‘Glad Day’ by William Blake

What do Walt Whitman, Jackson Pollock and Jimi Hendrix have in common?

13 January 2018 9:00 am

On 3 September 1968, Allen Ginsberg appeared on William F. Buckley’s Firing Line. Buckley exposed Ginsberg’s politics as fatuous —…

How much does a ‘1st quality’ essay cost to buy online?

14 October 2017 9:00 am

Cheat sheets The Quality Assurance Agency for Higher Education wants universities to catch out more students who buy essays online.…

The women tackling racism head on

26 August 2017 9:00 am

These three timely works of creative nonfiction explore the question of race: chronicling histories of colonialism and migration; examining the…

The internal dreamworld of René Magritte

6 August 2016 9:00 am

Surrealism was, at least initially, as much about writing as painting. A plaque on the Hotel des Grands Hommes in…

Oxford is full of overindulged whiners. It wasn’t like that in my day

23 April 2016 9:00 am

I was in the attic killing some Taleban on Medal of Honor when Girl interrupted and said: ‘Dad, what’s this?’…

Helen Vendler is full of condescending waffle (and not just when she’s attacking me)

25 July 2015 9:00 am

Is it possible to tell a good poem from a bad one? To put the question another way: are there…

Pricking the pomp of American society

4 July 2015 9:00 am

It doesn’t mean much to say that Renata Adler’s journalism isn’t as interesting as her novels — almost nothing is…

‘A Sounding Line’ (2006–7). Detail of de Waal’s 66 porcelain vessels in white and celadon glazes, Chatsworth House, Derbyshire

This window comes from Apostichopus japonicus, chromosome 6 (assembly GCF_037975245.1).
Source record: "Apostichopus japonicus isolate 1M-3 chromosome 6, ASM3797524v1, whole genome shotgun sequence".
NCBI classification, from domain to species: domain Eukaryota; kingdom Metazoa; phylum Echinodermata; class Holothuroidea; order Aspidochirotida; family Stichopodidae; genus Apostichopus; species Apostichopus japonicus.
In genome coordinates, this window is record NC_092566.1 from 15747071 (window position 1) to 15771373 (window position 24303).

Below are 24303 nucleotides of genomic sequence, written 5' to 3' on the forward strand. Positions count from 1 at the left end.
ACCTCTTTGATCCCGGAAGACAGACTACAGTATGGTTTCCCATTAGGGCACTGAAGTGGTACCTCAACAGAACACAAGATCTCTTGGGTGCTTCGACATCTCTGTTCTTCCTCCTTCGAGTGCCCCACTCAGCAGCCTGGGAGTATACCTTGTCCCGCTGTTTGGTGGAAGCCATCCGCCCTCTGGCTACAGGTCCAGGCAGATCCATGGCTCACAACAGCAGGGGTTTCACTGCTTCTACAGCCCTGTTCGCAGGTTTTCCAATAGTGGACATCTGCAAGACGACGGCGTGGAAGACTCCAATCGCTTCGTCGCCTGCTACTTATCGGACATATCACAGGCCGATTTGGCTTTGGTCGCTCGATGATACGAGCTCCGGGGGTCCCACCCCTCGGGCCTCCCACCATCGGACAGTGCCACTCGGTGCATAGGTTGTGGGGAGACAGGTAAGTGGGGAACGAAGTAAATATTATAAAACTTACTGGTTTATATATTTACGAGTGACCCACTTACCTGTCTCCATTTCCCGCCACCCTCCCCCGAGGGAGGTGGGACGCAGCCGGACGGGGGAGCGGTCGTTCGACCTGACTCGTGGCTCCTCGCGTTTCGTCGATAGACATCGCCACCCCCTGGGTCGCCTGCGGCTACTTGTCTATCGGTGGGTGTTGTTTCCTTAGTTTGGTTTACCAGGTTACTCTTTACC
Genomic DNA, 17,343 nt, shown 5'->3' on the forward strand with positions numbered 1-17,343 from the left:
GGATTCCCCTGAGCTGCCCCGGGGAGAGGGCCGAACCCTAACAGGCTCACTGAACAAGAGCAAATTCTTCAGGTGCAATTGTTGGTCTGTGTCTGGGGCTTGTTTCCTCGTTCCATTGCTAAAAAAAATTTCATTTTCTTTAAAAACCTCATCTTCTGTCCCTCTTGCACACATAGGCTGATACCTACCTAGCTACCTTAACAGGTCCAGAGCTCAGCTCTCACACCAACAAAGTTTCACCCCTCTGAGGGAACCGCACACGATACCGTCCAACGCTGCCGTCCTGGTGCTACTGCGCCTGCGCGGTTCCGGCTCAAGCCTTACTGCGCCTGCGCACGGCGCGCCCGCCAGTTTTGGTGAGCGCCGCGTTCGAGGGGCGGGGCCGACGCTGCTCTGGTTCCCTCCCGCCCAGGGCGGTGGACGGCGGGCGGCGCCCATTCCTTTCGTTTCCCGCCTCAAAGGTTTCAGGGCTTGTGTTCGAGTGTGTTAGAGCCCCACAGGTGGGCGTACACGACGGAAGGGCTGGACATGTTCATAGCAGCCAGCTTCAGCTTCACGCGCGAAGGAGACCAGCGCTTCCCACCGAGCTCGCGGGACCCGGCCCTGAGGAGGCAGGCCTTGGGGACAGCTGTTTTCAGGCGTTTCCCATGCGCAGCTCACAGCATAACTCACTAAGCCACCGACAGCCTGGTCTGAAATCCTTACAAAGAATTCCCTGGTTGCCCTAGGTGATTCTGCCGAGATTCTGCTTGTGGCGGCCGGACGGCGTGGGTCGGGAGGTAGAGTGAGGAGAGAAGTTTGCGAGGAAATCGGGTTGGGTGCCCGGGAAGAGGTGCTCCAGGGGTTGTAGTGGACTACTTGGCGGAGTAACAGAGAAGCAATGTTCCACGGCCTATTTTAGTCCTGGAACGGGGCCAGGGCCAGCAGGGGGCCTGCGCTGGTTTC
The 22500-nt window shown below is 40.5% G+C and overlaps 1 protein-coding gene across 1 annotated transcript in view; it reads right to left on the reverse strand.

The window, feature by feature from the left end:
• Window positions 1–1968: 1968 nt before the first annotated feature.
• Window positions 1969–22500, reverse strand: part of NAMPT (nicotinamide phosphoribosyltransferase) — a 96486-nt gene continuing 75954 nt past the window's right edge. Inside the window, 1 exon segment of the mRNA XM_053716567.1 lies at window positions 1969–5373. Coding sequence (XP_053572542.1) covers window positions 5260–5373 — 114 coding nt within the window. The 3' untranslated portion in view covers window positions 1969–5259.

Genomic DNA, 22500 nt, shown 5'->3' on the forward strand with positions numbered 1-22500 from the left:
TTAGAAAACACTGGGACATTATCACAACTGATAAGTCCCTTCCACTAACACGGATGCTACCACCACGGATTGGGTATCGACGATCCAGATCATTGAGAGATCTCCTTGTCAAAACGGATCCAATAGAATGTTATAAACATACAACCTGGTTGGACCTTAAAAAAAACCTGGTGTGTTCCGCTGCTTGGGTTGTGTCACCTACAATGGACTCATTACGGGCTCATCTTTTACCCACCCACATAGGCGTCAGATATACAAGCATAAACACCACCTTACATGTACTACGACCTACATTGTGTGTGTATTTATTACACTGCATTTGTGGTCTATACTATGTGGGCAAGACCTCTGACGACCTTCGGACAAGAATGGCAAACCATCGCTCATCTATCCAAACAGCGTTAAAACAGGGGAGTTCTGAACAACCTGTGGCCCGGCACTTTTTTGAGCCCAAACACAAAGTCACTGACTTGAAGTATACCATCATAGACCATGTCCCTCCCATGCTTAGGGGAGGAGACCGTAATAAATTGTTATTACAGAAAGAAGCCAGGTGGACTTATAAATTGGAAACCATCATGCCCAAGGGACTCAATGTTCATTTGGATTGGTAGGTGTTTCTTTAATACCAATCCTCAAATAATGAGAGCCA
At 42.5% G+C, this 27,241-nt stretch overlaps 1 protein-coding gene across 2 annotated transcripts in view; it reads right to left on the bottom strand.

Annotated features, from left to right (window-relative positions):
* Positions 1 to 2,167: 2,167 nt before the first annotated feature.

How good an artist is Edmund de Waal?

26 July 2014 9:00 am

For Edmund de Waal a ceramic pot has a ‘real life’ that goes beyond functionalism.This handsome book (designed by Atelier…

Reviewing reviews of reviews — where will it all end? 

25 January 2014 9:00 am

Sam Leith reviews the reviews of David Lodge — and wonders where it will all end

Italo Calvino's essays, Collection of Sand, is a brainy delight

26 October 2013 9:00 am

The Japanese are sometimes said to suffer from ‘outsider person shock’ (gaijin shokku) when travelling abroad. Recently in London we…

A Place in the Country, by W.G. Sebald - review

15 June 2013 9:00 am

Within a few years, and in four books — The Emigrants (1996), The Rings of Saturn (1998), Vertigo (1999) and…

Loves, hates and unfulfilled desires

18 February 2012 10:00 am

Montaigne, who more or less invented the discursive essay, had a method which was highly unmethodical: ‘All arguments are alike…

AfterWord edited by Dale Salwak

5 November 2011 11:00 am

‘Conjuring the Literary Dead’ is the sub-title of this outlandish, sometimes beguiling book. Its editor, Dale Salwak, coaxed 19 writers…

The country of criticism

13 August 2011 12:00 am

On Karl Miller's essays

Lost and found

20 May 2009 12:00 am

Making An Elephant: Writing from Within, by Graham Swift

No longer at home

21 January 2009 12:00 am

The Writer as Migrant, by Ha Jin

Arthur at Camelot

14 January 2009 12:00 am

Journals: 1952-2000, by Arthur Schlesinger, Jr, edited by Andrew Schlesinger and Stephen Schlesinger

Friends and enemies

12 December 2008 12:00 am

The Pursuit of Laughter: Essays, Articles and Reviews, by Diana Mitford, edited by Deborah Devonshire

The devil’s work

10 December 2008 12:00 am

Payback: Debt and the Shadow Side of Wealth, by Margaret Atwood

A rose-tinted view of the bay

3 December 2008 12:00 am

The Ancient Shore, by Shirley Hazzard and Francis Steegmuller

The power of the evasive word

26 November 2008 12:00 am

The Economist Book of Obituaries, by Keith Colquhoun and Ann Wroe

Stars bright and dim

26 November 2008 12:00 am

State by State: A Panoramic Portrait of America, edited by Matt Weiland and Sean Wilsey